BY BUTH REAKSMEY KONGKEA
The United Nations Development Program (UNDP) has launched its latest Human Development Report, entitled “Overcoming Barriers: Human Mobility and Development” about overcoming development barriers in Cambodia.
The official launch was announced by UNDP Cambodia Resident Representative Douglas Brokerick with the participation of about 200 people representing media groups, relevant non government organizations, and related government ministries on December 17 at the Hotel Cambodiana in Phnom Penh.
Douglas Brokerick said that the Human Development Report is a flagship UNDP publication that has framed debates on some of the most pressing challenges our planet faces, examining issues as diverse water, human rights, democracy, climate change, and migration. The first Human Development Report was published in 1990, and next year, UNDP will celebrate 20 years of producing this report.
“These reports have helped advance the notion that development is about expanding the peoples’ choices so they can lead lives they value,” he said during opening remarks delivered at the launch of the Human Development Report.
Brokerick said that the 2009 report looks at migration from the perspectives of migrants themselves—the nurses, farm laborers, factory workers, teachers, and so many others who move around the world, and also from the perspectives of the families they leave behind and the communities in which they live and work.
He added that the overriding message of this report is that migration—both across and within national borders—has the potential to greatly improve the human welfare, if they get it right. But those who move face many challenges that can limit the potential gains migration can bring.
According to Brokerick, the 2009 report argues that government should take necessary steps, such as ensuring migration-friendly policies are in place, to pave the way for safe and legal migration and encourage human development.
The global economic crisis has had a significant impact on migration, with many migration workers losing their jobs and being forces to return to their families or move into other industries. In Cambodia, the economic downturn has severely affected the garment, construction, and tourism industries, where many internal migrants seek employment.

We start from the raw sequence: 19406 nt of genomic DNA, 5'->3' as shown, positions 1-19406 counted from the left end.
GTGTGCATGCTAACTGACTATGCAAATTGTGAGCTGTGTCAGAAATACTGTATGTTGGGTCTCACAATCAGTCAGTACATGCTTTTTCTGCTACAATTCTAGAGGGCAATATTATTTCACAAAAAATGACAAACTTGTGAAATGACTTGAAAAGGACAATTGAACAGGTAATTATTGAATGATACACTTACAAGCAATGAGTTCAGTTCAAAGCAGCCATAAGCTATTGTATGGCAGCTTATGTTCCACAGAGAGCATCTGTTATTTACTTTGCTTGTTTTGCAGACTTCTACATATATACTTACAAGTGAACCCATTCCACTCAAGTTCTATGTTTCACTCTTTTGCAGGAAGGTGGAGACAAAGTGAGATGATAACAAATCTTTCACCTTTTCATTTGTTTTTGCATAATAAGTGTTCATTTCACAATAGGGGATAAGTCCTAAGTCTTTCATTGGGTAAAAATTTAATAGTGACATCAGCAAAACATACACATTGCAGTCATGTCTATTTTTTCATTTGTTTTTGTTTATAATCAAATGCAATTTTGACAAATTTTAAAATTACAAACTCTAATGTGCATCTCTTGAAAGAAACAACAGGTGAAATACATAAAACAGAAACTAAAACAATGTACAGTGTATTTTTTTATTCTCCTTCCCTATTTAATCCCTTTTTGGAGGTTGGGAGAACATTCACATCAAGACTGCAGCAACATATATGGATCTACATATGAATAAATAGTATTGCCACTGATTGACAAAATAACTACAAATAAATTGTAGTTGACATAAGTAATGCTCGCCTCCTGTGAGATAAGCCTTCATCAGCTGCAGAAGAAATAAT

He emphasized that this year’s Human Development report also reported that some countries have witnessed a backlash against migration as a result of the global economic downturn so a very important dimension of this year’s report is that it challenges many of the stereotypes that surround the debate around migration. One of the stereotypes is that movement across national borders dominates the flow of people.
Another key message of this report is that migration or human mobility often stems from inequalities, he said, adding that in Cambodia, many people move to the cities in search of better-paid work, whether it is to Phnom Penh for the garment and construction industries or to Siem Reap province for tourism.
Jo Scheuer, UNDP Cambodia Country Director, said that the global report makes recommendations. It urges governments to: open up existing entry channels so that more workers can migrate lawfully; lower the transaction costs for migrants; find solutions which benefit both destination communities and the migrants they receive; make it easier for people to move within their own countries; mainstream migration into national development strategies; and ensure basic rights of migration.
“As the report states, it will take a concerted effort by all partners, including government, civil society and development partners, to ensure that appropriate policies and supporting services are in place to increase opportunities for safe migration and ensure migrants’ rights are better protected,” he said.
He said that a bold vision is needed to enhance the human development gains from migration – a vision that recognizes the underlying risks and constraints, and sets out reforms that will produce positive results. He added that this latest Human Development Report, “Overcoming Barriers,” presents clear recommendations for striking the balance needed to address theses challenges. ///